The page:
When is a complex symmetric matrix with only the last row and column being non zero diagonalizable?

Imagine the $$n \times n$$ matrix A: $$\begin{bmatrix} 0 & 0 &... & 0 & a_1\\ 0 & 0 & ...& 0 & a_2\\ . & .&&.&.\\ a_1 & a_2 & ... & 0 &a_n \end{bmatrix}$$ Where $$a_i$$ are complex numbers. The problem is to find, the values of $$a_i$$, for which the matrix is diagonalizable. At first, what I tried is to split the matrix into $$B+ i C$$, where $$B$$ and $$C$$ are real symmetric matrices (and therefore diagonalizable) and tried finding a condition so that $$B$$ and $$C$$ commute. What I got was that $$B_{in} C_{nj} = B_{jn} C_{ni}$$ The problem I'm having is that there are matrices that don't meet this condition and are still diagonalizable. I tried finding the eigenvalues and I got $$\frac{a_n \pm \sqrt{a_n ^2 + 4 \sum_{i=1}^{n-1} a_i^2}}{2}$$ The rest of eigenvalues are 0 I believe. I don't know how to proceed from here. I saw a matrix that meets this form with $$a_n=0$$ that was not diagonalizable, so I don't think it's diagonalizable for all complex numbers. Thanks for reading.

• I'm thinking maybe the condition is that it's diagonalizable if a_n is nonzero but I'm not sure if that's true or how to prove it. Nov 25 '21 at 7:59
• It would be possible just to hack out the solution using the criterion that $A$ is digonalisable iff $m_A(X)$ is a product of distinct linear factors. You've got the characteristic polynomial $\chi_A(X)=X^{n-2}(X^2- a_n X+ (a_1,\dots,a_{n-1})^T (a_1,\dots,a_{n-1}))$ so you need only check (in the general case) whether $A(A^2- a_n A+ (a_1,\dots,a_{n-1})^T (a_1,\dots,a_{n-1}))=0$; and then chase the special cases when the quadratic has a root $0$. But I hope someone will suggest a clever way of getting the result. Nov 25 '21 at 8:30
• In the above comment I have got the sign of the $a^Ta$ term wrong, sorry. Nov 25 '21 at 10:12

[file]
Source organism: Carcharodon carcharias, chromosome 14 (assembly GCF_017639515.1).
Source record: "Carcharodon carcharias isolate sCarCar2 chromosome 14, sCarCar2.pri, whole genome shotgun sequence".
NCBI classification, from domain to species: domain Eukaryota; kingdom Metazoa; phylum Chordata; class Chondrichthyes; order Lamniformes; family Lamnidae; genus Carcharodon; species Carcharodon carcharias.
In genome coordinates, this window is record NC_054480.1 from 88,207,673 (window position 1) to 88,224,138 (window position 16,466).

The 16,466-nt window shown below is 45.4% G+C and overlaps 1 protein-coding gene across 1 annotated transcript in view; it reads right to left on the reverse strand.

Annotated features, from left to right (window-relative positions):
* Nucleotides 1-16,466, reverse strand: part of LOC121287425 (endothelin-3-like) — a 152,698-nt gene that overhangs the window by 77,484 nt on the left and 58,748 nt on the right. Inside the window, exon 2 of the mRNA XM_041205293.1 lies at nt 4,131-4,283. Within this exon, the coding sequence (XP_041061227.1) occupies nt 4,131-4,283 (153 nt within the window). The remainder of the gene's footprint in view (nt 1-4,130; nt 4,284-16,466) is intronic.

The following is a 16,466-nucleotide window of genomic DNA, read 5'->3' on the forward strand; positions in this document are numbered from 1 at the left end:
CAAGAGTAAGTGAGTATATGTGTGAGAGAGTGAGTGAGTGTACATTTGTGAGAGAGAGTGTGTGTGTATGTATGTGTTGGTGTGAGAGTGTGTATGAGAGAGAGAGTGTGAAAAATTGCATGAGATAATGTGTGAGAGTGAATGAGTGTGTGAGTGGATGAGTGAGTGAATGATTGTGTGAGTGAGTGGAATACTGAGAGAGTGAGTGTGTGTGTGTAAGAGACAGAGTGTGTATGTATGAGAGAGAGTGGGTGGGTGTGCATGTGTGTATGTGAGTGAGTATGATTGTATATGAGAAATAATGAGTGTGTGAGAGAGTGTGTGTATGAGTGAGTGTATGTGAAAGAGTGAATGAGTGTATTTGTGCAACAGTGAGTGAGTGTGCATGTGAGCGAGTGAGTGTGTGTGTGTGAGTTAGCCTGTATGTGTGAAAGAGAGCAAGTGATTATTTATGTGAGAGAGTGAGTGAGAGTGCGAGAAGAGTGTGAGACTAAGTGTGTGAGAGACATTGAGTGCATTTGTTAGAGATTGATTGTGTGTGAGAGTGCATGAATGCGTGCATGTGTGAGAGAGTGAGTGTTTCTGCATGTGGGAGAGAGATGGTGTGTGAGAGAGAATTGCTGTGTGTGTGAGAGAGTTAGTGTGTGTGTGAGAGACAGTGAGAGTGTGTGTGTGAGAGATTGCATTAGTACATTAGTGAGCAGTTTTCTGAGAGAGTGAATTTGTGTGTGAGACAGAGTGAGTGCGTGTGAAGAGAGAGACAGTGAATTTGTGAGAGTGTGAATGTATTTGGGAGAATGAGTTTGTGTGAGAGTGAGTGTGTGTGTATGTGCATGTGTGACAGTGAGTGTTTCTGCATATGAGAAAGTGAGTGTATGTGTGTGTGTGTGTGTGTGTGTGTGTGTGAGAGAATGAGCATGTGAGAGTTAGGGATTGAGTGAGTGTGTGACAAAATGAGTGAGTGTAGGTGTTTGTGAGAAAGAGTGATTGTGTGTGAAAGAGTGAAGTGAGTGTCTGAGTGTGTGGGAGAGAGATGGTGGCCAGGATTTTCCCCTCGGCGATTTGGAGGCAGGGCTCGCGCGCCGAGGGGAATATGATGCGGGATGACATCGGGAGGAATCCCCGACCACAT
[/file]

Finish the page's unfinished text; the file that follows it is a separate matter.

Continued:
• @ancientmathematician thank you, the case where the quadratic has two equal solutions also non diagonalizable, right? Meaning if $a_n^2 = -4 \sum a_i^2$, the matrix is non diagonalizable? Nov 25 '21 at 10:37

As you have reckoned, the only two possibly nonzero eigenvalues of $$A$$ are $$\frac12\left(a_n\pm\sqrt{a_n^2+4v^\top v}\right)$$, where $$v=(a_1,a_2,\ldots,a_{n-1})^\top$$. There are three possibilities:

1. All eigenvalues of $$A$$ are zero, i.e., $$a_n=v^\top v=0$$. Since $$A$$ is nilpotent in this case, it is diagonalisable if and only if it is the zero matrix, i.e., if and only if $$v=0$$.
2. $$A$$ has exactly one nonzero eigenvalue, i.e., $$a_n\ne0=v^\top v$$. Then $$A$$ is diagonalisable if and only if $$\operatorname{rank}(A)=1$$, i.e., if and only if $$v=0$$.
3. $$A$$ has two distinct nonzero eigenvalues $$\lambda_1$$ and $$\lambda_2$$, i.e., both $$v^\top v$$ and $$a_n^2+4v^\top v$$ are nonzero. The Jordan form of $$A$$ is therefore $$N\oplus\lambda_1\oplus\lambda_2$$, where $$N$$ is some nilpotent matrix. However, by looking at the column space of $$A$$, we see that the rank of $$A$$ is always $$\le2$$. Hence $$N=0$$ and $$A$$ is diagonalisable.

In summary, $$A$$ is diagonalisable if and only if $$v=0$$ or both $$v^\top v$$ and $$a_n^2+4v^\top v$$ are nonzero.

• I see, thank you very much, it makes sense now. +1 for clarity. Nov 25 '21 at 11:45